Back on board for sunset and a perfect one it is. I may have even seen the ‘green flash’. Is he a big Norwegian looking guy? Somebody help me here. I make potatoes, cream of mushroom soup, onions, and ham in the pressure cooker (10 minutes is too long!). Yum. I call it scalped potatoes and I guess it’s close. We sit on the foredeck with a glass of wine after dinner. The little town has strung christmas lights along their main street for about 3 blocks. Looks like a little pretend city. Another great day!



December 20, Thursday - Back to Green Beach 18 06 . 6 N 65 34 . 6 W

That was a nice lay over day but it’s time to get moving again! Just 9 miles to the west end of the island - Green Beach. This is where we stopped on our way to Culebra from Salinas a couple of weeks ago. Again we sail there on a nice downwind run. The mooring balls are still there and we get one nice and close to the beach this time. We’re close enough to snork from the big boat toward shore and forget the dingy. Really! I don’t need that outboard ruining my day. Nice snorking here. Reading and laying about filled in the rest of the day. The moon is getting nearly full and it’s a wonderful view from this beach looking back toward Puerto Rico.

December 21, Friday - North to Palimonoes 18 21 . 0 N 65 34 . 7 W

Off we go! I am digging keeping on the move this way. For the first time in . . . I can’t remember, there is not enough wind to sail. Shocking! We have to use some engine assist. After a couple of hours though some wind came up and we were off the engine and sailing on a beam reach north to a little island off the north east corner of Puerto Rico called Isla Palaminoes.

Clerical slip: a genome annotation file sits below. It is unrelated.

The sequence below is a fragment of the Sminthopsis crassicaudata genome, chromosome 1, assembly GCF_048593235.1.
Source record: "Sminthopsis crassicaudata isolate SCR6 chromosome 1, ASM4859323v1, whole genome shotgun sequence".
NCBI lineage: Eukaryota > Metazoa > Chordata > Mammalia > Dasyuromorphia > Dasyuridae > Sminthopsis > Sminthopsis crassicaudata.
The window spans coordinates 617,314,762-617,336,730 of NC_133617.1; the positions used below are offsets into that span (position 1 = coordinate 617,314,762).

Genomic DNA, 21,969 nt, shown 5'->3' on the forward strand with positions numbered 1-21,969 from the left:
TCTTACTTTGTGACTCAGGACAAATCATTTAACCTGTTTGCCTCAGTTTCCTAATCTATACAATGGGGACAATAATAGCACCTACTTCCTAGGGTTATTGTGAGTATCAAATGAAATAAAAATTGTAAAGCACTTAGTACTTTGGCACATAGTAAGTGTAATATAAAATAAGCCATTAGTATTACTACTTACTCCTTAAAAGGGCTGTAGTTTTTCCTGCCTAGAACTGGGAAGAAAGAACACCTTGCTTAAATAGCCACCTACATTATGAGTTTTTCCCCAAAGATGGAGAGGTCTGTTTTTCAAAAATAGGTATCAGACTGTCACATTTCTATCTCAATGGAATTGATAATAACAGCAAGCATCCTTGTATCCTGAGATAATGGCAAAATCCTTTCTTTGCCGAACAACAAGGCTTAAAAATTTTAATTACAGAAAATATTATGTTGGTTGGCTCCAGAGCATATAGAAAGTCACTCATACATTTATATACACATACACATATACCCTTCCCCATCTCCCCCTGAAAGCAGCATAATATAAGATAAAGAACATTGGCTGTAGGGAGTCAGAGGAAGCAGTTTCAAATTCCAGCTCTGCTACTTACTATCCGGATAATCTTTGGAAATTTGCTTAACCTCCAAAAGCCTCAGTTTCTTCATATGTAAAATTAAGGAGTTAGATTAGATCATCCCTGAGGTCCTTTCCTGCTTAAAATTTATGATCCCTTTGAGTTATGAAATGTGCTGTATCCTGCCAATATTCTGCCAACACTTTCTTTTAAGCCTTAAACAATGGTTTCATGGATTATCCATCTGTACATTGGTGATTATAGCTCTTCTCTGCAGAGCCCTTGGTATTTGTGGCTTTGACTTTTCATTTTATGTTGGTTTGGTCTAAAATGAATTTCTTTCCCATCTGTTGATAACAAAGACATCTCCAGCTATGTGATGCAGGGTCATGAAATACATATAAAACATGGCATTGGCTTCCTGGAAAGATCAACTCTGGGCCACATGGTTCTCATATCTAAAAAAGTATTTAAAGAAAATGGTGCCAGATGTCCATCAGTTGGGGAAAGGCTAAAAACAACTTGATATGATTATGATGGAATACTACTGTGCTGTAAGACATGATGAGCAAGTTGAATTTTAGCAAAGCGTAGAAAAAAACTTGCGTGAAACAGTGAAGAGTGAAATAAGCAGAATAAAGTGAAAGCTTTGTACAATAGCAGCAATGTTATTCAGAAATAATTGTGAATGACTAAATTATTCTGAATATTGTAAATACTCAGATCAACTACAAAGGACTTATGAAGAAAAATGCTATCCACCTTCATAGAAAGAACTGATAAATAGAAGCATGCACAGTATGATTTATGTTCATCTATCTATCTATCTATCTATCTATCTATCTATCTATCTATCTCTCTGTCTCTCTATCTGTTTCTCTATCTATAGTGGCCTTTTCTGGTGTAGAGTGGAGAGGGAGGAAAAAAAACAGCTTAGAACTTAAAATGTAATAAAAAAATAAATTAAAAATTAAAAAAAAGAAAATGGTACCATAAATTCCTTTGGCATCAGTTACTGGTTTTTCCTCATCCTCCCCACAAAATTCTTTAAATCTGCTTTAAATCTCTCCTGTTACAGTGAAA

Captain talking to Leah off the east coast of Puerto Rico. And yes that is a cigar!

Very pretty location. The parks dept. has put mooring balls on the western shore here and we take one. Now you can see nearly the entire expanse of Puerto Rico’s eastern seaboard. Nice. There is probably good snorking around here but we have zero confidence in our dingy motor and don’t want to get stuck stranded out here or find our selves drifting out to sea. Having a dependable dingy would make for a much more interesting trip! Our boat is surrounded by millions of little fish. Every once in a while they get themselves all worked up and come boiling out of the water. Crazy.

Peter and Crystal are here aboard Sundowner. Crystal is about 5 months pregnant and has just recently returned to the boat from New England to continue the cruise. Very exciting times for these two young cruisers!

This is a pretty busy place. There is ferry service from mainland Puerto Rico about every 30 minutes. This causes some wake when they come and go but not too bad. We can see lots of power boats with there sterns to the beach as well. This island is only about 5 miles from the biggest marina in the entire Caribbean - Marina Del Rey. I think this island makes for a nice day trip for those boat owners. But, everyone goes home before sundown leaving just 3 cruising sailboats on their moorings.



December 22, Saturday - Return to Culebra 18 18 . 5 N 65 17 . 9 W